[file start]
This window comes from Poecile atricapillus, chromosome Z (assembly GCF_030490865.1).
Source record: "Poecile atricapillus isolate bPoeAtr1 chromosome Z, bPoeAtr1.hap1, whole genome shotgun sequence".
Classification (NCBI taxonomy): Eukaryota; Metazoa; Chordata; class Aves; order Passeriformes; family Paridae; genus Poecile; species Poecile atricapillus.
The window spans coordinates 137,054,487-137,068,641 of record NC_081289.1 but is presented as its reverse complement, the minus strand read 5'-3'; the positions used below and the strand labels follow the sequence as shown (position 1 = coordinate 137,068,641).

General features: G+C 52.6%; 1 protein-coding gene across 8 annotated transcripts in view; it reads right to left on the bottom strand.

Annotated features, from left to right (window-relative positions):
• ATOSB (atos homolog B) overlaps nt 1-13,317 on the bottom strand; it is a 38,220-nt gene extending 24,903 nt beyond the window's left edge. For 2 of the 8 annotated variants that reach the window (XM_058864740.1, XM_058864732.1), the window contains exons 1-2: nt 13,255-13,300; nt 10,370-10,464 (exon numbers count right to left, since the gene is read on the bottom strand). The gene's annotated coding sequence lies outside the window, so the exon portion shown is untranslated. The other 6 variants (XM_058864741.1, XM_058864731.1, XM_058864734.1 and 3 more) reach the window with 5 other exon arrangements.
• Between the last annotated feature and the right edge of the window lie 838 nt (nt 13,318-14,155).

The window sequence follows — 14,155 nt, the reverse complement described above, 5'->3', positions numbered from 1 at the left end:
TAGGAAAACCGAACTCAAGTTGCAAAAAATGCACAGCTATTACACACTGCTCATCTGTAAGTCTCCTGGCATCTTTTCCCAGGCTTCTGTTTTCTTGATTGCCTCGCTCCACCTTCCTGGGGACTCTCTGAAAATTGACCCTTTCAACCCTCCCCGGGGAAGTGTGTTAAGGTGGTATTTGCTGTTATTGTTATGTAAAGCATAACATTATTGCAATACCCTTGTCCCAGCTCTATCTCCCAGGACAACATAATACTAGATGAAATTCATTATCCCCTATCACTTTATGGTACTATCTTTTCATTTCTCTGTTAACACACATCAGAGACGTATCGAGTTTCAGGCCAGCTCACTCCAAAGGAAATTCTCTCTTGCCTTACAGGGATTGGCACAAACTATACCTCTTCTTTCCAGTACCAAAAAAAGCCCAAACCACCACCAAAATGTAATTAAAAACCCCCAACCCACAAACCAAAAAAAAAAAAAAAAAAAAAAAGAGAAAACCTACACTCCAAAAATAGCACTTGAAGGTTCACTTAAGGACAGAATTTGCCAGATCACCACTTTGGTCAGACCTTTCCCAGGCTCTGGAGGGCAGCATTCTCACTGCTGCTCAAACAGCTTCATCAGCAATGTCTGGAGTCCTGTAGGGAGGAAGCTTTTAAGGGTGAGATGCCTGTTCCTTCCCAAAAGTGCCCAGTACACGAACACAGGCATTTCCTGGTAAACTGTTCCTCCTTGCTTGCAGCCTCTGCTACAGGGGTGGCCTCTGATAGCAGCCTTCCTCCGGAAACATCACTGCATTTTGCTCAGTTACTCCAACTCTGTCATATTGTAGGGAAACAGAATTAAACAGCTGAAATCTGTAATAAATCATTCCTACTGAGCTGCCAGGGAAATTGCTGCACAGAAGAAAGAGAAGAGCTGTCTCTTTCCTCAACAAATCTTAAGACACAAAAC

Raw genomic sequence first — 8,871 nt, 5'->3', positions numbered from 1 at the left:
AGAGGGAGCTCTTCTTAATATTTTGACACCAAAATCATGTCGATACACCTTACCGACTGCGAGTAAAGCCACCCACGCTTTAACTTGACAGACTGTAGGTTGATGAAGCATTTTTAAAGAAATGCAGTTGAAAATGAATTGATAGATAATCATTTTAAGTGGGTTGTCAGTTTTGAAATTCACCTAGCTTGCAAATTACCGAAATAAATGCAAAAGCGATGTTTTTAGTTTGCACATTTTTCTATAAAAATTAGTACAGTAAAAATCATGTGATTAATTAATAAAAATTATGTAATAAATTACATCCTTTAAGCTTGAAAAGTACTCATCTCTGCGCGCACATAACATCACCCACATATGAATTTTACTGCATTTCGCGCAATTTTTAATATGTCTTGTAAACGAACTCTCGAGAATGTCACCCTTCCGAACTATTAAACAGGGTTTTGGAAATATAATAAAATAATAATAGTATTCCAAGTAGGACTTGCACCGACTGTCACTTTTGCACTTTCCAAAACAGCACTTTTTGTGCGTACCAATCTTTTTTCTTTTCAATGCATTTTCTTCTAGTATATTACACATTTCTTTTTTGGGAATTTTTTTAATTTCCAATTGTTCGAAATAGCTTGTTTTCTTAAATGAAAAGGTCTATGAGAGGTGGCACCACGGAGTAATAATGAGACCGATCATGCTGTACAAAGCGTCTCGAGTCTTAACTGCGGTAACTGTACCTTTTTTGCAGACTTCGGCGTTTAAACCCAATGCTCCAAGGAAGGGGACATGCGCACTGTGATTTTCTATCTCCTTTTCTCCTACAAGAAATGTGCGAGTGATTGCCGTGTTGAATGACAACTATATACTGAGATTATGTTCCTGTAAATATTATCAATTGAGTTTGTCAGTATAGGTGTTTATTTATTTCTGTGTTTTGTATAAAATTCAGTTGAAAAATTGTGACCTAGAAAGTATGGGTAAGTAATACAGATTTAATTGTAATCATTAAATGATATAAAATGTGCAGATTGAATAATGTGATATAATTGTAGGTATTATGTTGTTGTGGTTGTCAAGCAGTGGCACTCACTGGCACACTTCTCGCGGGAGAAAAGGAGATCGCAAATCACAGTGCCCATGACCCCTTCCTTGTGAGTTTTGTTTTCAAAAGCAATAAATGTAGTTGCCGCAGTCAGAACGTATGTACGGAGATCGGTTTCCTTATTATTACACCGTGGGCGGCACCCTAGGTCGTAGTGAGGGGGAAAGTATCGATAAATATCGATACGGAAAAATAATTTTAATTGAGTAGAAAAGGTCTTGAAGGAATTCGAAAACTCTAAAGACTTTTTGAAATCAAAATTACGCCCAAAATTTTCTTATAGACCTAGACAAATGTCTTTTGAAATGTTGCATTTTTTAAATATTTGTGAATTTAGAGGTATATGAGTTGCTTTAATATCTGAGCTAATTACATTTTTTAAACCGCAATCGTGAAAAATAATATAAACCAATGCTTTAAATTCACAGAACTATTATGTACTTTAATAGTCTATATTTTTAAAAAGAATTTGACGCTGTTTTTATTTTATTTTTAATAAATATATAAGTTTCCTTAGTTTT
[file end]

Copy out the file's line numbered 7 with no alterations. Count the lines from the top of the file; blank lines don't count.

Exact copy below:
• ATOSB (atos homolog B) overlaps nt 1-13,317 on the bottom strand; it is a 38,220-nt gene extending 24,903 nt beyond the window's left edge. For 2 of the 8 annotated variants that reach the window (XM_058864740.1, XM_058864732.1), the window contains exons 1-2: nt 13,255-13,300; nt 10,370-10,464 (exon numbers count right to left, since the gene is read on the bottom strand). The gene's annotated coding sequence lies outside the window, so the exon portion shown is untranslated. The other 6 variants (XM_058864741.1, XM_058864731.1, XM_058864734.1 and 3 more) reach the window with 5 other exon arrangements.